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Sraphine
UKScreen Rating:

Sraphine – Review

WHAT’S IT ABOUT?

In the run-up to the first world war, a German art dealer Wilhelm Uhde (Tukur) rents a house in the French city of Senlis.
He’s not interested in most of the high society people living nearby, but accepts an invitation to a dinner party, against his better judgement, and ends up falling out with the other guests. As he leaves the table, a small painting – colourful childlike flowers on a piece of wood – catches his eye.
He’s told it was painted by his cleaner, Séraphine (Moreau), a shy, middle-aged, eccentric, socially inept and, slightly simple woman, who finds the ingredients of her paints in some unorthodox places and generally keeps herself to herself.
He buys the painting and next time Séraphine comes to clean his house, he asks her to see what else she has done.
Fascinated by her – and her work – he buys several of her paintings and encourages her to build up a collection big enough for him to exhibit, paying her to paint.
The outbreak of war brings everything to a shuddering halt; as a German, Wilhelm cannot remain in France. But several years later, once peace has returned, Wilhelm is back in Senlis and discovers that Séraphine is still painting.
He finds her and once again becomes her benefactor. But this time, the money goes to her head; she becomes selfish and spendthrift and before long, Wilhelm starts struggling to meet her rising demands and withdraws his financial support.
Bereft, like many artists, Séraphine starts to lose her mind and ends up committed to a local asylum.

WHAT’S IT LIKE?

The eccentric artist who goes mad is hardly an unfamiliar concept on the big screen, but there’s no doubt that seeing a cleaning lady with evident learning difficulties and a lack of any social skills rise to a position of respect and prominence in the art world is clearly a story of interest.
Moreau is not the typical leading lady of a French film – but Séraphine is not the typical leading character. She seems equally comfortable on her knees cleaning as she seems on her knees painting and watching her gather the ingredients for her paint is fascinating.
But Séraphine de Senlis – and her naïve art style – won’t be too familiar to most viewers, which raises the issue of how important she is as an artist and so, whether she is worthy of a biopic. For many viewers, this is a film about a cleaner who enjoys painting but isn’t really that good at it, given undue prominence by a dealer who’s rebelling against the establishment. At risk of sounding like an artistic ignoramus, we don’t get a sense – other than the opinion of one man – whether she did actually have any talent – perhaps more than many other styles, naïve art is, at the least, an acquired taste.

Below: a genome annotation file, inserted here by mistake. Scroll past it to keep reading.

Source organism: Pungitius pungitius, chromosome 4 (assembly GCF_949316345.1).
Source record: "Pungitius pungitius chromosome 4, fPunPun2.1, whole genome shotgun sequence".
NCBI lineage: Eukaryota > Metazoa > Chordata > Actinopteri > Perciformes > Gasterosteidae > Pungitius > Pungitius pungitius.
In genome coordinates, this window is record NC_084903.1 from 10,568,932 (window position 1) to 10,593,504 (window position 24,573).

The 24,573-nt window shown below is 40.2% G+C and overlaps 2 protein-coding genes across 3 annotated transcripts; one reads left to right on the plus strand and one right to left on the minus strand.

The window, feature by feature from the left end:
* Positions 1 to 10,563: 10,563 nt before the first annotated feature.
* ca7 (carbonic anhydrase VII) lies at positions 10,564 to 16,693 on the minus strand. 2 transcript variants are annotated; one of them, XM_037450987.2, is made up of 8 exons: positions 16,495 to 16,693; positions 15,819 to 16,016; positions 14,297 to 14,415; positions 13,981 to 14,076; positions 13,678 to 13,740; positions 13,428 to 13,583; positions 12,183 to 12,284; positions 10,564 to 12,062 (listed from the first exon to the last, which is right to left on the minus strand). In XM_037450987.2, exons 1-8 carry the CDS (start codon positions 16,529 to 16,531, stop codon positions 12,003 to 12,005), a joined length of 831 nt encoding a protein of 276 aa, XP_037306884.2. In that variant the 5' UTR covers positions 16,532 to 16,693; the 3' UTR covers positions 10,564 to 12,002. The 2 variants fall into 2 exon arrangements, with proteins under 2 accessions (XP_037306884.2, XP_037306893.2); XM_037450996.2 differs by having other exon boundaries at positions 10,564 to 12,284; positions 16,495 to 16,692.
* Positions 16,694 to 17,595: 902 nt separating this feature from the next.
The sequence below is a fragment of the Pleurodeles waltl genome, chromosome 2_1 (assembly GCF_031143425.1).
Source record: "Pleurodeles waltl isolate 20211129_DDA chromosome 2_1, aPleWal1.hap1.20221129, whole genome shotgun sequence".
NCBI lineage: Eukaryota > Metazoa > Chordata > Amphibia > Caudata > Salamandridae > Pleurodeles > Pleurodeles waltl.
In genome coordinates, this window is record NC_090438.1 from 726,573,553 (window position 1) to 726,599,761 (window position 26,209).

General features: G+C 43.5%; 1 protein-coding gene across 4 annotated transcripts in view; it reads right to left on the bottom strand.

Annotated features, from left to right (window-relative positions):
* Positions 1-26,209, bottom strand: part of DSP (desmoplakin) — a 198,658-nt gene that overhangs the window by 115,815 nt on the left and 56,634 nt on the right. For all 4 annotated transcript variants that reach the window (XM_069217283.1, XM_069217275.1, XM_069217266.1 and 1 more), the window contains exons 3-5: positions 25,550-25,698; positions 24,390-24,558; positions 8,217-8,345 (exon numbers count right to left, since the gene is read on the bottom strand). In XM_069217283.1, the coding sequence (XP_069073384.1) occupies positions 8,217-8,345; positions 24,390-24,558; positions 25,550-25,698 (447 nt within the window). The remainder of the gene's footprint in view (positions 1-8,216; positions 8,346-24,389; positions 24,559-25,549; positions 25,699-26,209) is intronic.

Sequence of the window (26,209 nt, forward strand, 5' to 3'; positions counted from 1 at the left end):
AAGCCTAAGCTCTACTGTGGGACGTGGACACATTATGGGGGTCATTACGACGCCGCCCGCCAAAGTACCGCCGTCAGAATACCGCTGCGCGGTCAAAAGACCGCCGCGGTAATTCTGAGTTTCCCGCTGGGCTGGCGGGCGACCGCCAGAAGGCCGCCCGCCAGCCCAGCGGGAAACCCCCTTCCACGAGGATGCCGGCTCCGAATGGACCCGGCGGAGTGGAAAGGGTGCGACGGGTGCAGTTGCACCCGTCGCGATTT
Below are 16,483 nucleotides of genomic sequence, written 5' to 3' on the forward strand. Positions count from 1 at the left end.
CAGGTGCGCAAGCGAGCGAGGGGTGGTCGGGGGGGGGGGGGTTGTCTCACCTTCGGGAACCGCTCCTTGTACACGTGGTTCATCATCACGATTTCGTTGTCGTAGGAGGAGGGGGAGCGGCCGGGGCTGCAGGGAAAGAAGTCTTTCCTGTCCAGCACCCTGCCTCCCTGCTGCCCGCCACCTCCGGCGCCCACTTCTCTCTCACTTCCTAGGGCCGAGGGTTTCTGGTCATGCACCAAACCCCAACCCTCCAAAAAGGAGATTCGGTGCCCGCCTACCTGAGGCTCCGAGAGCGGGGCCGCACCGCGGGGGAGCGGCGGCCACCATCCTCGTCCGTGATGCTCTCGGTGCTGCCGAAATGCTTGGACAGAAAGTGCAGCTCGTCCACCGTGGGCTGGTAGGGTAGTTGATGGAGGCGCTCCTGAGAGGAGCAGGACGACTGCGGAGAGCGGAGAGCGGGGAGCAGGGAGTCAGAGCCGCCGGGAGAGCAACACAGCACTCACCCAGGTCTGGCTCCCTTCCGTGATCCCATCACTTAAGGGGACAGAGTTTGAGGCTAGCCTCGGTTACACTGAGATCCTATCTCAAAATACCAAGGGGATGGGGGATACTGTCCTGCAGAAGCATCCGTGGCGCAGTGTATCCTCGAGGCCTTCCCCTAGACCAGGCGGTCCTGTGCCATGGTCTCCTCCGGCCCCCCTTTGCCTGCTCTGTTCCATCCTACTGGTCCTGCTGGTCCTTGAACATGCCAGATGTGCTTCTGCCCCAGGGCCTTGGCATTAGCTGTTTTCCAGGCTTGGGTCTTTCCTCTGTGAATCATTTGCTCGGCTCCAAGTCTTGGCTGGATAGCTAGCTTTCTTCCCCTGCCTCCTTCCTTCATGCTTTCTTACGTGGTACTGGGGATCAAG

When you’re dealing with a real-life story, it’s not really fair to criticise the film for sending its tortured soul of an eccentric artist to die alone in an asylum, but it does seem rather hackneyed.
And as a drama, it’s rather unsatisfying – perhaps a consequence of a life which wasn’t actually that dramatic.
It’s one of those stories where things just happen to the protagonist – she happened to paint – her paintings happened to be discovered by someone who liked them – he happened to support her – she happened to be unable to cope with the fame and ended up in an institution. She didn’t make her own luck and nothing she did actually changed her path and little was made of whether her insanity was simply a manifestation of her inability to handle success, or whether she’d have gone mad anyway.
The film’s attention to detail is to be admired, but it’s slow and the way it jumps several years at a time feels clumsy and we’re left with the sense that without meeting Wilhelm, Séraphine de Senlis was little more than an insane, cleaning lady with a hobby. This would make Wilhelm the most important character of the film – and Wilhelm is a rather dour fellow who is certainly not interesting enough to carry a feature.
Had Séraphine de Senlis gone on to become a Van Gogh or a Monet, for example, the film would have had more pathos and more credibility. As it is, it’s a biopic of someone who was almost certainly the talk of the town, but every town has someone like that – and you wouldn’t make a film about them.

Opens nationwide 27th November 2009

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